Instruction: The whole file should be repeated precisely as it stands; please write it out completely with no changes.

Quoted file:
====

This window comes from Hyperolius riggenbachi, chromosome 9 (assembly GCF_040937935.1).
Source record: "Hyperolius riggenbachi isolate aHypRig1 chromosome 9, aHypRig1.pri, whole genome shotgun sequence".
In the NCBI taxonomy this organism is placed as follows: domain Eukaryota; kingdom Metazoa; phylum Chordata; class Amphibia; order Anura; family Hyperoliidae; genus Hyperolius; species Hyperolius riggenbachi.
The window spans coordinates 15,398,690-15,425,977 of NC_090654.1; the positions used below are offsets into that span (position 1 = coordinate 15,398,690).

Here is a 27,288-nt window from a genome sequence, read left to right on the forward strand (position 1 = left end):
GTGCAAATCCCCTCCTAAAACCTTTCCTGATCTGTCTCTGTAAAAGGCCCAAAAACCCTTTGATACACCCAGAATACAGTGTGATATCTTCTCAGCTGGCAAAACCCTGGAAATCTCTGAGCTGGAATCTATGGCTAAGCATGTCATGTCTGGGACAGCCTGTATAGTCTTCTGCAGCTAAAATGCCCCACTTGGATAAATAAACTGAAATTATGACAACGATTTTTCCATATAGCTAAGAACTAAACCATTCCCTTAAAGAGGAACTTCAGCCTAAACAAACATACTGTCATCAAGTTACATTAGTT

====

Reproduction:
This window comes from Hyperolius riggenbachi, chromosome 9 (assembly GCF_040937935.1).
Source record: "Hyperolius riggenbachi isolate aHypRig1 chromosome 9, aHypRig1.pri, whole genome shotgun sequence".
In the NCBI taxonomy this organism is placed as follows: domain Eukaryota; kingdom Metazoa; phylum Chordata; class Amphibia; order Anura; family Hyperoliidae; genus Hyperolius; species Hyperolius riggenbachi.
The window spans coordinates 15,398,690-15,425,977 of NC_090654.1; the positions used below are offsets into that span (position 1 = coordinate 15,398,690).

Here is a 27,288-nt window from a genome sequence, read left to right on the forward strand (position 1 = left end):
GTGCAAATCCCCTCCTAAAACCTTTCCTGATCTGTCTCTGTAAAAGGCCCAAAAACCCTTTGATACACCCAGAATACAGTGTGATATCTTCTCAGCTGGCAAAACCCTGGAAATCTCTGAGCTGGAATCTATGGCTAAGCATGTCATGTCTGGGACAGCCTGTATAGTCTTCTGCAGCTAAAATGCCCCACTTGGATAAATAAACTGAAATTATGACAACGATTTTTCCATATAGCTAAGAACTAAACCATTCCCTTAAAGAGGAACTTCAGCCTAAACAAACATACTGTCATCAAGTTACATTAGTT